The tide's out and the ferry has just come in. The sun is shining although a rainy day was forecast, and high winds threaten to make the prediction come true. But for now we're sitting out the back of the community hall drinking tea and eating cake and watching people come off the ferry. Resting my head on the wooden fencing around the tea shop garden, I'm looking through flowers at the sea and feeling happy but still quite sea-sick...it's been just a week but feels like in some ways I've been here for ever, in some ways as if I've no idea where I am at all!
I got asked today what my first week on the island had been like. Well, where to start? I struggled for a few moments looking for a suitable analogy. All I could think of was the sleeper train. You know you're somewhere different but it keeps changing and you can only see a little bit out of your particular window at a time: mountains, a loch, a weird building, ah, that was Glasgow, was that Loch Lomond? (maybe), that's definitely a goat... It's hard to organise it into a coherent whole and maybe you never will. You don't even know what to ask in order to make sense of it all - you just hope you will make sense of it sometime!
|Um, where am I again?|
In other ways it's like wearing a headtorch in the dark (and please note, I KNOW what this is like now as we have to do it whenever we're walking around the island and there isn't a full moon - there are no streetlights. One night Mel forgot her torch and had to use her camera to take photos of the path until she got home...it was after a party, so the photos were very interesting). Your gaze is completely focused on whatever is lit up at the time. So one morning this week we went out to the post office (which doubles as the shop) - a big event as it's only open three mornings a week and the only way you can access cash on the island! It's an excellent time for gossip, exchanging vital news and generally catching up on one's neighbour's business. Mel had lots to do, so although I only needed to get some money out I said I'd hang around and watch how it all functioned. Watch and learn! I envisaged it as a Miss Marple-style village gathering, a cosy chat over the tins of baked beans and baskets of fresh eggs from the crofts. But as Miss Marple so often observed with her usual wisdom, all human life can be found in a village (not to mention pigs, goats, hens, and geese in this one). This particular morning the usual shopkeeper was away and also, the post office machines had failed to work on Monday, so no-one had been able to get any cash out. Something had gone wrong with the wireless connection. "So what did you do Ali?" "Went up the mountain and chopped a few trees down - they'd been getting too tall and grown over the satellite dish." Not your normal BT call-out response...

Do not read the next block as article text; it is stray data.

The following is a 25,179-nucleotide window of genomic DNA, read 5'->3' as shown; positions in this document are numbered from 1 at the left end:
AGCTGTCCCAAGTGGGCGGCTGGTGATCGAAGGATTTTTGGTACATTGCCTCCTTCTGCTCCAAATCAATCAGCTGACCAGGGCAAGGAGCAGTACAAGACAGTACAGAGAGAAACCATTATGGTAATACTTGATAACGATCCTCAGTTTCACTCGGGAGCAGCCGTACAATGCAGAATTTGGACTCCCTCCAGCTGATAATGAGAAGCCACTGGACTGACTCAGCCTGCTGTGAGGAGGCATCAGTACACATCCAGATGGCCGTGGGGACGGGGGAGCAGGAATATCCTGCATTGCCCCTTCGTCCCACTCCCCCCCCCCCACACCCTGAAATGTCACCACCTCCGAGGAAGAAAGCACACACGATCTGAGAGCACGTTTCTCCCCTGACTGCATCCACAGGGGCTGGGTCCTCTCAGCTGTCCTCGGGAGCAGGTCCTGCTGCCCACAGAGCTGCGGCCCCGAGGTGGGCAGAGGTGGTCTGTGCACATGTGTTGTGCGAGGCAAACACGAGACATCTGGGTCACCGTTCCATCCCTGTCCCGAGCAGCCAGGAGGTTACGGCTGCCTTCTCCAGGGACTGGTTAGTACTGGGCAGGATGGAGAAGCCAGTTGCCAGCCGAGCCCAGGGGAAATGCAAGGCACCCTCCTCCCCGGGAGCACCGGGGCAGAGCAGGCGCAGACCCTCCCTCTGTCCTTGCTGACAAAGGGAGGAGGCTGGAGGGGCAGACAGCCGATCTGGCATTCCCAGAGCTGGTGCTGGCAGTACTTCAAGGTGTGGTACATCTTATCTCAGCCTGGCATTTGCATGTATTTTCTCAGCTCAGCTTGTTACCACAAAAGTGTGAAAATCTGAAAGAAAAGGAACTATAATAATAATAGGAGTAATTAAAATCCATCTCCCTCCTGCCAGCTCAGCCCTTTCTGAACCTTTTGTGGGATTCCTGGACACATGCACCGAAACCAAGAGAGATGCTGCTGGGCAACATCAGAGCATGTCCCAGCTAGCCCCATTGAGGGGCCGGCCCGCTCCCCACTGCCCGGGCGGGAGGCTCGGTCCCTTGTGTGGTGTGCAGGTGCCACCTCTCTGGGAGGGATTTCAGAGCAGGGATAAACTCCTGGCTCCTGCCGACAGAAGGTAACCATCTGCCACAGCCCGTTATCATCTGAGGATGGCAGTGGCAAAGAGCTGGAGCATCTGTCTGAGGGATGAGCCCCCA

|Possible view of the satellite dish....too many geese, not enough bandwidth|
Anyway, this meant that what seemed like hordes of disgruntled cash-less people were now waiting to be served, crowding the tiny shop to escape the rain outside, and our postmistress was getting extremely stressed. Every transaction was fraught with anxiety....would it go through the till?! Had Ali chopped down enough trees? Did we understand the special delivery procedure and would Mel's important parcel ever get to its destination? Lots of swear words abounded and those (like me) hanging about just for the sake of it had made a big mistake...I made a swift exit once Mel had finished and reflected that watching and learning was not really what I'd expected. "Is going to the shop here ALWAYS such an emotional process?" I asked Mel. "Hmmm, sometimes...but you just have to accept it. You can't rush in and just change things...you have to wait until you've heard all sides of the story." All sides? How many sides are there?! "Ah, well that's for you to figure out." Thanks wife.
But my sense of a challenge I may not be able to meet, is tempered with some really simple feelings about being here. My first week has been dominated by gratitude. Gratitude to be living somewhere so completely beautiful and where people may be stressed or anxious about particular things, but are generally able to stop and look around them and know how lucky they are. Somewhere people have chosen to live because they love it, not because house prices are rising or ambition demands it.
|Searching for invisible basking shark; Rum and Eigg in the background|
Strangely enough I've felt most at home on the island this week when I actually went off it...on the Sheerwater....a two hour wildlife-spotting trip around the islands and to Soay, a tiny peninsula with just four inhabitants, where the boat delivers the post to a lady in a dinghy (more on this another time...)
It was a startlingly hot day and the boat rocked gently as Ronnie steered us across a glassily calm, blue sea. Ahead of us seemingly endless mountains, pink, mauve, blue, suddenly dark under cloud, jagged and smooth, endlessly high. I looked out and saw porpoises, gannets and shearwaters but after a while I shut my eyes...if only life could be this calm for ever. Sadness flooded over me as I realised my grandmother will never again make a boat journey. I think she would have loved this, though when we talked about it before she died, she couldn't imagine why I'd leave London - I felt the same at the time, but now I wish she could read this so I could show her why I'm here. Sadness and happiness can be eerily close though, as I realise also how lucky I am to be able to store up more happy memories; it doesn't just stop at a certain age, the treasure chest can be re-opened at any time...perhaps when you least expect it to happen.
|Over the sea to Skye.|